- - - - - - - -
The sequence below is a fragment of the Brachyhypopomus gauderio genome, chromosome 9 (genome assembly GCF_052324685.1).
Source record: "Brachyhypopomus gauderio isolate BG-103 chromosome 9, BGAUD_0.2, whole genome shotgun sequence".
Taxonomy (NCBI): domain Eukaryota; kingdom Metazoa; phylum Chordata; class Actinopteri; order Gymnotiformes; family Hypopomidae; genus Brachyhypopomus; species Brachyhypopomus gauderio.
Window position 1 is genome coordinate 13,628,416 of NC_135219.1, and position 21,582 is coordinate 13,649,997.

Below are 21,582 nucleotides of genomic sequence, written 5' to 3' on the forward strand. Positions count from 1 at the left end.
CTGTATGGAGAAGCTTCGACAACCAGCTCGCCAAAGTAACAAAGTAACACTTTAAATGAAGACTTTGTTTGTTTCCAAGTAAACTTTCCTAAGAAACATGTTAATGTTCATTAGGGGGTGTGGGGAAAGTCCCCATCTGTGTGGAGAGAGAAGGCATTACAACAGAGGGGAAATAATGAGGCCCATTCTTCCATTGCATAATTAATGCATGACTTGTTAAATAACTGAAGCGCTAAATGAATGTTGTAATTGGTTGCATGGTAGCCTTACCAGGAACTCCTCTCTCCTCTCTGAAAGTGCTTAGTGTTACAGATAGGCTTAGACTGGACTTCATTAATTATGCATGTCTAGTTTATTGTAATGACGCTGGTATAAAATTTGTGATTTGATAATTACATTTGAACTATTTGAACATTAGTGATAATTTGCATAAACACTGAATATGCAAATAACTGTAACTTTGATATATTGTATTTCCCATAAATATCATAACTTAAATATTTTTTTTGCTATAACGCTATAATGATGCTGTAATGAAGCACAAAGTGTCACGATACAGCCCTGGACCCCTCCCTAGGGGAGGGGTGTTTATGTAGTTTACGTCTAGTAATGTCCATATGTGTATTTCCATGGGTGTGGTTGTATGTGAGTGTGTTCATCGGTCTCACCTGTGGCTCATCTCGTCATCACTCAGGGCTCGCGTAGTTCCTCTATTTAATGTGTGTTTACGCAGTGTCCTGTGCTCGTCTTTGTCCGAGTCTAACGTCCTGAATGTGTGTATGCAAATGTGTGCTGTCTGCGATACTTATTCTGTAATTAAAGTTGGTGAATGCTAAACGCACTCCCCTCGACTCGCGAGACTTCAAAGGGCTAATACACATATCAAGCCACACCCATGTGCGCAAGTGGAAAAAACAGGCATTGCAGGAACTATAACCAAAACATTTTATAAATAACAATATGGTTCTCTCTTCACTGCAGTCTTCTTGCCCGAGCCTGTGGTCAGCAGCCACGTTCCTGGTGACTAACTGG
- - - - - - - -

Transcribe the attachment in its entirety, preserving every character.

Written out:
The sequence below is a fragment of the Brachyhypopomus gauderio genome, chromosome 9 (genome assembly GCF_052324685.1).
Source record: "Brachyhypopomus gauderio isolate BG-103 chromosome 9, BGAUD_0.2, whole genome shotgun sequence".
Taxonomy (NCBI): domain Eukaryota; kingdom Metazoa; phylum Chordata; class Actinopteri; order Gymnotiformes; family Hypopomidae; genus Brachyhypopomus; species Brachyhypopomus gauderio.
Window position 1 is genome coordinate 13,628,416 of NC_135219.1, and position 21,582 is coordinate 13,649,997.

Below are 21,582 nucleotides of genomic sequence, written 5' to 3' on the forward strand. Positions count from 1 at the left end.
CTGTATGGAGAAGCTTCGACAACCAGCTCGCCAAAGTAACAAAGTAACACTTTAAATGAAGACTTTGTTTGTTTCCAAGTAAACTTTCCTAAGAAACATGTTAATGTTCATTAGGGGGTGTGGGGAAAGTCCCCATCTGTGTGGAGAGAGAAGGCATTACAACAGAGGGGAAATAATGAGGCCCATTCTTCCATTGCATAATTAATGCATGACTTGTTAAATAACTGAAGCGCTAAATGAATGTTGTAATTGGTTGCATGGTAGCCTTACCAGGAACTCCTCTCTCCTCTCTGAAAGTGCTTAGTGTTACAGATAGGCTTAGACTGGACTTCATTAATTATGCATGTCTAGTTTATTGTAATGACGCTGGTATAAAATTTGTGATTTGATAATTACATTTGAACTATTTGAACATTAGTGATAATTTGCATAAACACTGAATATGCAAATAACTGTAACTTTGATATATTGTATTTCCCATAAATATCATAACTTAAATATTTTTTTTGCTATAACGCTATAATGATGCTGTAATGAAGCACAAAGTGTCACGATACAGCCCTGGACCCCTCCCTAGGGGAGGGGTGTTTATGTAGTTTACGTCTAGTAATGTCCATATGTGTATTTCCATGGGTGTGGTTGTATGTGAGTGTGTTCATCGGTCTCACCTGTGGCTCATCTCGTCATCACTCAGGGCTCGCGTAGTTCCTCTATTTAATGTGTGTTTACGCAGTGTCCTGTGCTCGTCTTTGTCCGAGTCTAACGTCCTGAATGTGTGTATGCAAATGTGTGCTGTCTGCGATACTTATTCTGTAATTAAAGTTGGTGAATGCTAAACGCACTCCCCTCGACTCGCGAGACTTCAAAGGGCTAATACACATATCAAGCCACACCCATGTGCGCAAGTGGAAAAAACAGGCATTGCAGGAACTATAACCAAAACATTTTATAAATAACAATATGGTTCTCTCTTCACTGCAGTCTTCTTGCCCGAGCCTGTGGTCAGCAGCCACGTTCCTGGTGACTAACTGG